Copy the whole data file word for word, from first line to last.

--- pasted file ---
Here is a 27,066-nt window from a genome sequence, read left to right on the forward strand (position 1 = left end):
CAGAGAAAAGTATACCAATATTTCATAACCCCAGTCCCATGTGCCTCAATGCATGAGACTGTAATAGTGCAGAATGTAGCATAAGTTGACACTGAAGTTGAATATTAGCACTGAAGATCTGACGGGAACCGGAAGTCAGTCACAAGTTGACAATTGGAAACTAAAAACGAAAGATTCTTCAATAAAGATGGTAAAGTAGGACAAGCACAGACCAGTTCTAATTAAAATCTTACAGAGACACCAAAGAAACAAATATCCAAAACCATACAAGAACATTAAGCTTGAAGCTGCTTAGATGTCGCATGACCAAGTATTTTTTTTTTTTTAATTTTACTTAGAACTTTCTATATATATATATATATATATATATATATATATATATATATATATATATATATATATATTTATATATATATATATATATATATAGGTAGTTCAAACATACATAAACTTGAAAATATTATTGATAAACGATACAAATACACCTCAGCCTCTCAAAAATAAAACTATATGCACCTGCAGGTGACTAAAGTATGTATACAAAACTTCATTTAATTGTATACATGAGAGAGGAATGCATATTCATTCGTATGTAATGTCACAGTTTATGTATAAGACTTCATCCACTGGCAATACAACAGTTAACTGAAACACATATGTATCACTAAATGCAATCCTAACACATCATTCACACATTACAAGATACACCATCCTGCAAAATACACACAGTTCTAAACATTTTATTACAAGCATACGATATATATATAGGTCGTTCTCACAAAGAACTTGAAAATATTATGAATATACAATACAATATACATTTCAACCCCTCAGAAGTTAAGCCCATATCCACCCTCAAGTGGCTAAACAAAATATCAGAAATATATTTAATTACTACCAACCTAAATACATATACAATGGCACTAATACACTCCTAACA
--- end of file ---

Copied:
Here is a 27,066-nt window from a genome sequence, read left to right on the forward strand (position 1 = left end):
CAGAGAAAAGTATACCAATATTTCATAACCCCAGTCCCATGTGCCTCAATGCATGAGACTGTAATAGTGCAGAATGTAGCATAAGTTGACACTGAAGTTGAATATTAGCACTGAAGATCTGACGGGAACCGGAAGTCAGTCACAAGTTGACAATTGGAAACTAAAAACGAAAGATTCTTCAATAAAGATGGTAAAGTAGGACAAGCACAGACCAGTTCTAATTAAAATCTTACAGAGACACCAAAGAAACAAATATCCAAAACCATACAAGAACATTAAGCTTGAAGCTGCTTAGATGTCGCATGACCAAGTATTTTTTTTTTTTTAATTTTACTTAGAACTTTCTATATATATATATATATATATATATATATATATATATATATATATATATATATATATATTTATATATATATATATATATATATAGGTAGTTCAAACATACATAAACTTGAAAATATTATTGATAAACGATACAAATACACCTCAGCCTCTCAAAAATAAAACTATATGCACCTGCAGGTGACTAAAGTATGTATACAAAACTTCATTTAATTGTATACATGAGAGAGGAATGCATATTCATTCGTATGTAATGTCACAGTTTATGTATAAGACTTCATCCACTGGCAATACAACAGTTAACTGAAACACATATGTATCACTAAATGCAATCCTAACACATCATTCACACATTACAAGATACACCATCCTGCAAAATACACACAGTTCTAAACATTTTATTACAAGCATACGATATATATATAGGTCGTTCTCACAAAGAACTTGAAAATATTATGAATATACAATACAATATACATTTCAACCCCTCAGAAGTTAAGCCCATATCCACCCTCAAGTGGCTAAACAAAATATCAGAAATATATTTAATTACTACCAACCTAAATACATATACAATGGCACTAATACACTCCTAACA